I think as well as people who fancy their own sex being seen as somehow members of the opposite sex (in a twisted patriarchial world), there's the fact that if you construct a very rigid binary in society, transgression of that binary is going to be seen as sexually exciting for some people, because taboos are related to what's sexually exciting. So I think there are two very different kinds of behaviour (sexual attraction to the same sex and sexual excitment at cross-dressing) that kind of get melded together in people's minds, maybe?
It doesn't explain why we still push these things together, though, except that they conveniently maintain the hierarchy that puts straight men at the top.
a good Queer Theory breakdown if the different areas http://itspronouncedmetrosexual.com/2012/03/the-genderbread-person-v2-0/.
It isn't that there isn't distinctions or can't be mentioned. Discussing how people were assigned at birth can be very important part of Queer and Trans* discussions. We often discuss ourselves as being FAAB (female as assigned at birth) or MAAB and how it affects us. The idea it cannot be discussed has never come up in my circle, we discuss my trans* man friend's triggering issues with his periods and as a genderfluid person, I often discuss my female body and how I'm expressing gender.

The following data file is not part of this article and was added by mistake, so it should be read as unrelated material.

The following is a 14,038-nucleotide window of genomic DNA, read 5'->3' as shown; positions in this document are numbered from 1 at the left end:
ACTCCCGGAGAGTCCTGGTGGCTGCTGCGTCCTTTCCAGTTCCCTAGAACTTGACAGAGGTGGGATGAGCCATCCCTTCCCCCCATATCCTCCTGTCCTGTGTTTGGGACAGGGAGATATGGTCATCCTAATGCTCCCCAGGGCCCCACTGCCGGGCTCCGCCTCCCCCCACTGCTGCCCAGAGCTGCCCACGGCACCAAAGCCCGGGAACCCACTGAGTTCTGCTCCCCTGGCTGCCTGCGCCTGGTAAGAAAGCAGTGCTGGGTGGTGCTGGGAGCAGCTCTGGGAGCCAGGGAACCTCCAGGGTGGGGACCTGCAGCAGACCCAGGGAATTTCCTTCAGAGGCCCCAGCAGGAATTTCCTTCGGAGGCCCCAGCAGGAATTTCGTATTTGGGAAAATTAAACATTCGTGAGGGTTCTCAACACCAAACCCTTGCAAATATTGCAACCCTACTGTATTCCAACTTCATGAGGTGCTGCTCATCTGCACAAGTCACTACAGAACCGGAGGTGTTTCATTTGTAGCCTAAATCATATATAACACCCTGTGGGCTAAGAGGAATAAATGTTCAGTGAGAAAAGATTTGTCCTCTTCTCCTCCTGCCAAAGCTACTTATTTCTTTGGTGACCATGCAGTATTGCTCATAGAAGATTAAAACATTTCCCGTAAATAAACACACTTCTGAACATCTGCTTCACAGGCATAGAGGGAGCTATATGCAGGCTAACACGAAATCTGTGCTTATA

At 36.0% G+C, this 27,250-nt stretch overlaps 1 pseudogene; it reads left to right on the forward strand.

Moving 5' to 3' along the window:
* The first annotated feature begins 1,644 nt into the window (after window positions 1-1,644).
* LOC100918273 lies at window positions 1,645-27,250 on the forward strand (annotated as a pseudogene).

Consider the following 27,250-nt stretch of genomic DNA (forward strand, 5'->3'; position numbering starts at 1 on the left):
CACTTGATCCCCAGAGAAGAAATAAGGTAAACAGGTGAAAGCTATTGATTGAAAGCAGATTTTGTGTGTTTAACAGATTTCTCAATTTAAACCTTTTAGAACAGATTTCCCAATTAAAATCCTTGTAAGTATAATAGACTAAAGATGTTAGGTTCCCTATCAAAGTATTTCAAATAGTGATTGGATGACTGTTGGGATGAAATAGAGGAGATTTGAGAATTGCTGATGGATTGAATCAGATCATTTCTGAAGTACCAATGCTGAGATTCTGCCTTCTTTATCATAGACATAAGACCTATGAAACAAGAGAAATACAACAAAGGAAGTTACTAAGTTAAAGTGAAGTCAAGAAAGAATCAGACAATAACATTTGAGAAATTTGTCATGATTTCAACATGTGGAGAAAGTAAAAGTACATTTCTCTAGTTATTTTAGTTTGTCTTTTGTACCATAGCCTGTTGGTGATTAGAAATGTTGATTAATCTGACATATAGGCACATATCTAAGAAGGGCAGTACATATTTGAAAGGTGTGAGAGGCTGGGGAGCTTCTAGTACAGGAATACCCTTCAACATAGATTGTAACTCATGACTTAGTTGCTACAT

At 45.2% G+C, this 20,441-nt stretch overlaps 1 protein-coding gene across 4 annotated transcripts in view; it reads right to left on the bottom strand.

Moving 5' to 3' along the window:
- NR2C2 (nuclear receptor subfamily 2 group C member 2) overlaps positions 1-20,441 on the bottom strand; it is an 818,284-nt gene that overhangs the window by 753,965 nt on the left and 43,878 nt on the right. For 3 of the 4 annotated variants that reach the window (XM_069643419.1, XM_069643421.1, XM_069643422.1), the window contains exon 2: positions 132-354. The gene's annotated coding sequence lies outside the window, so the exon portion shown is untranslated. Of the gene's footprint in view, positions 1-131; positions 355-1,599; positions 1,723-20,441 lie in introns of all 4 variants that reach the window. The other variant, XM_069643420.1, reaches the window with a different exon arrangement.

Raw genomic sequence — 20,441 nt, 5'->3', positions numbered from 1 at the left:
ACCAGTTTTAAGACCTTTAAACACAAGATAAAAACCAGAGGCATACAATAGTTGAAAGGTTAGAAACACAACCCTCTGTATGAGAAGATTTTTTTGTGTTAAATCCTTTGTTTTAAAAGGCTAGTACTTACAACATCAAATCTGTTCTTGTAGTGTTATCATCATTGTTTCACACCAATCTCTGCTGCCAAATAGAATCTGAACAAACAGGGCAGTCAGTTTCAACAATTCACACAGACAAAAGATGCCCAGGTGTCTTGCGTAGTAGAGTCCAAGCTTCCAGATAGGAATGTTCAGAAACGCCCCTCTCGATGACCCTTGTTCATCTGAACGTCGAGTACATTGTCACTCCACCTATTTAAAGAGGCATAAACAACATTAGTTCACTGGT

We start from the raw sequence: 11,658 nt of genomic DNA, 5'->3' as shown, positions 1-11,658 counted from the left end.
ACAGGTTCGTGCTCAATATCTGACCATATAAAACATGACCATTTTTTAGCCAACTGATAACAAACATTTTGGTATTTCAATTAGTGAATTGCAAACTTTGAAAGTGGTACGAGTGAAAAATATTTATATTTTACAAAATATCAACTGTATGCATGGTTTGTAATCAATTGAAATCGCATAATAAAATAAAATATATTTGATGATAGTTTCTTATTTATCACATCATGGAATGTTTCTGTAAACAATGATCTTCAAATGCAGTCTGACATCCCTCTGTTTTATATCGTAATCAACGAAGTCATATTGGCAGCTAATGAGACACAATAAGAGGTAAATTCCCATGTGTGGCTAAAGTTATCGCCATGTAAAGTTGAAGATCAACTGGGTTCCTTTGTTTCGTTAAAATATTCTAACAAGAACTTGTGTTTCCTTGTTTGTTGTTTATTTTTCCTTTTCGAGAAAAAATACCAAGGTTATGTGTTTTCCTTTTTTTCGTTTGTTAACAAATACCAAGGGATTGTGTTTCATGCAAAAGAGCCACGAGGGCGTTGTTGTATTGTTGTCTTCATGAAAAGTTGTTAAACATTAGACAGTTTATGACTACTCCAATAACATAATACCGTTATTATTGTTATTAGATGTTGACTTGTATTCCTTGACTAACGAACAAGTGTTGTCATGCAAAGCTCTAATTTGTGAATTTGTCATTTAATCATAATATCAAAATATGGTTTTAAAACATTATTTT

The issue comes from how often the assigned at birth sex identity as the main identity, as it is for most people, is used to threaten. People refusing to use a person's preferred pronouns either at all or say they'll reserve them for when they do [random achievement] or call them by their preferred name or going on about their "real name". There should be no distinction made in how a ciswoman and a transwoman would be regarded in conversation regardless of their assigned sex at birth. Obviously it would be best to hold off until a person brings it up (much like we don't discuss a stranger ciswoman's body or other such things).
Thanks for the link, but for me it's broken?